• Climate Change Mitigation and Conservation:
    • It aims to ensure that such areas contribute to India's efforts in combating climate change by being recognized as part of its forest conservation efforts and contribute to India’s international commitments like Net Zero Emission by 2070
  • Empowering Local Communities:
    • The Bill encourages activities like establishment of zoos, safaris, and ecotourism, which will be owned by the government and set up in approved plans outside Protected Areas.
    • These activities not only raise awareness about forest conservation and wildlife protection but also create livelihood opportunities for local communities, integrating them with overall development.

What are the Concerns Related to the Bill?

  • Objection on Hindi Name:
    • There were objections to the Act’s new name (which is now in hindi) on the grounds that it was “non-inclusive” and left out many among the “(non-Hindi speaking) population both in South India and also in the North-East.
  • Impact on Ecologically Sensitive Areas:
    • The proposed exemptions in the Bill, particularly those related to strategic projects near international borders, have raised concerns about the potential clearance of forests in ecologically sensitive areas, such as the Himalayan, trans-Himalayan, and northeastern regions.
      • Bill, 2023 (FCA) will erase the rights of indigenous communities living on India’s borders.
    • Without appropriate "assessment and mitigation plans," such clearances could threaten biodiversity and trigger extreme weather events.
  • Limited Applicability:
    • The Bill restricts the legislation's ambit only to areas recorded as forests on or after October1980. This exclusion may result in leaving out significant sections of forest land and biodiversity hot spots from the Act's purview, allowing them to be potentially sold, diverted, cleared, and exploited for non-forestry purposes.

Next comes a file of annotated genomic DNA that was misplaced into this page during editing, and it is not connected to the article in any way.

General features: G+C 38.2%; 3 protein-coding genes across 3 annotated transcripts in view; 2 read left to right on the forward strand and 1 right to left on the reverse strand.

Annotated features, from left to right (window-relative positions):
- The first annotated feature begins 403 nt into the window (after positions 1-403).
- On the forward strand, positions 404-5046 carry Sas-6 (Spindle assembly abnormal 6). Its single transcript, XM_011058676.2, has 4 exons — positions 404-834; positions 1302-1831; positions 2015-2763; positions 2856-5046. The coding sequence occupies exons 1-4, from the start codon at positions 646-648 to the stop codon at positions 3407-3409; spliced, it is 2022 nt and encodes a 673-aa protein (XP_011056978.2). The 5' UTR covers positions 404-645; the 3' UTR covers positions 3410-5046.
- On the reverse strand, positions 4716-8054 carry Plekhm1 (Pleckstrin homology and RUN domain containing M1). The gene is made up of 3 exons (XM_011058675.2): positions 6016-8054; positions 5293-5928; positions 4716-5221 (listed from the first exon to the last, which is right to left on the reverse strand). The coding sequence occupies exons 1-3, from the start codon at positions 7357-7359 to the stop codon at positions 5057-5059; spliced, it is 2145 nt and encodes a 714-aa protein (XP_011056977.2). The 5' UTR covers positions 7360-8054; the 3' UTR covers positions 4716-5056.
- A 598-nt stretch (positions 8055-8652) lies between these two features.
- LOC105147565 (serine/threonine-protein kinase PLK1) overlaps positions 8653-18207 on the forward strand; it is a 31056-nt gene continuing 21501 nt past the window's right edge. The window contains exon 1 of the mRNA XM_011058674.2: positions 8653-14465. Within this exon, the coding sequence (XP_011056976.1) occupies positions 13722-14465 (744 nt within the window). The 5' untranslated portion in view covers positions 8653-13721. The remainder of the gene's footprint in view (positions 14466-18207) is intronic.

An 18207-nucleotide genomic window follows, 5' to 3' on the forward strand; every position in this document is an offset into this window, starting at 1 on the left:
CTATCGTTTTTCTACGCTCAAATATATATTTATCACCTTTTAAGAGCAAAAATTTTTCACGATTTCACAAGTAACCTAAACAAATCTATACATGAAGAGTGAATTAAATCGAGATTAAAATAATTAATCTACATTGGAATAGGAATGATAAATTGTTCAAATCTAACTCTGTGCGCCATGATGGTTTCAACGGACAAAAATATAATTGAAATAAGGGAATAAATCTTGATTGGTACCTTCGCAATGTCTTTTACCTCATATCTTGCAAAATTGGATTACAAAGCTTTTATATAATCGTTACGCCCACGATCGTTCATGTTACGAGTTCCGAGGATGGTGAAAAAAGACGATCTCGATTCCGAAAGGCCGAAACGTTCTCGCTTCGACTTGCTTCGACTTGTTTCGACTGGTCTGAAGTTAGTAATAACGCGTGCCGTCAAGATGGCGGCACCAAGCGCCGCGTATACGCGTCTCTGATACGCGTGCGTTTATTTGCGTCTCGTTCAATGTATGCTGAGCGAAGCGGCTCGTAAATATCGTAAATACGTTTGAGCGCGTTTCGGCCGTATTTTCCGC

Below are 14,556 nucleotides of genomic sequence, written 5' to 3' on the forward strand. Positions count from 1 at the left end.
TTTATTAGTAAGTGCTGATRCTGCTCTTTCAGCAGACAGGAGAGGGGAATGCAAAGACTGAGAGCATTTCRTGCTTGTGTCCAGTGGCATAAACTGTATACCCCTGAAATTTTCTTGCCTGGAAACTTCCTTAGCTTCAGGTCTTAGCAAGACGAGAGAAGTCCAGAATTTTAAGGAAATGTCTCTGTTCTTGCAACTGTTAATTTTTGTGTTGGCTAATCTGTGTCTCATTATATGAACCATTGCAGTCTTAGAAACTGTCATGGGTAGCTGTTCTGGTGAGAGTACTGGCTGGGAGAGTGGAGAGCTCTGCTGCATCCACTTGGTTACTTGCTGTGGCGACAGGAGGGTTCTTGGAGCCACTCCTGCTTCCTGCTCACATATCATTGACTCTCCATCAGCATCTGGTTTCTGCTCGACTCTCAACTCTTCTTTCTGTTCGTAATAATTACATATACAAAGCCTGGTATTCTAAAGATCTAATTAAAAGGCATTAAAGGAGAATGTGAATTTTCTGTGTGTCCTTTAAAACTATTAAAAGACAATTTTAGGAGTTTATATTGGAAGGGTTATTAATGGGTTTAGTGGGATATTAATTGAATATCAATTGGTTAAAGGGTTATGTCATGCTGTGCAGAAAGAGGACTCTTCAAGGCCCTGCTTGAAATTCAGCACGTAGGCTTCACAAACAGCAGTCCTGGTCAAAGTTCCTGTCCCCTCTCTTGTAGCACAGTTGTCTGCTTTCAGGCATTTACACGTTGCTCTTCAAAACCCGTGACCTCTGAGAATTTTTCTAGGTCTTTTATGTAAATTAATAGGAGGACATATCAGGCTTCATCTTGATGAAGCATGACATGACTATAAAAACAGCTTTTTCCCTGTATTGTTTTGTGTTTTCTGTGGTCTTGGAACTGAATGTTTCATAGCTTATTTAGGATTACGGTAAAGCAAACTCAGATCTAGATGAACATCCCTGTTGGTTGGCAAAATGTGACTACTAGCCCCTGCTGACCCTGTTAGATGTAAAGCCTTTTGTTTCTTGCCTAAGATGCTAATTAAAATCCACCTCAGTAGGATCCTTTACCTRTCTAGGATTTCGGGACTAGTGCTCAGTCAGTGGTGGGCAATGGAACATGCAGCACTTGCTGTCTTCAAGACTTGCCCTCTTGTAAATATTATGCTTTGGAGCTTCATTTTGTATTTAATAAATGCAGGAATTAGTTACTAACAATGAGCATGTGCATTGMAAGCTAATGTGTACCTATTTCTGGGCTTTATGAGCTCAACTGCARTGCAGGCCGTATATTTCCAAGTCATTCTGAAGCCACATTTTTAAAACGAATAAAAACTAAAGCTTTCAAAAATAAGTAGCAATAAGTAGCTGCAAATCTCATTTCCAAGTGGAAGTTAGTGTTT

• Concurrent List and Center-State Balance:
    • Some State governments have argued that forest conservation falls under the Concurrent List, which means both the Center and States have a role in the matter.
    • They believe that the proposed amendments could tilt the balance towards the Center and may impact the rights and authority of the State governments in forest conservation matters.

Way Forward

  • There is a need to conduct a thorough and comprehensive assessment of the proposed amendments and their potential impacts on forests, biodiversity, and local communities.
  • This assessment should consider ecological, social, and environmental factors and involve input from diverse stakeholders, including experts, NGOs, tribal communities, and State governments.
  • Continue engaging in meaningful consultation and dialogue with all stakeholders to understand their perspectives and address their concerns. This will promote transparency, inclusivity, and better decision-making.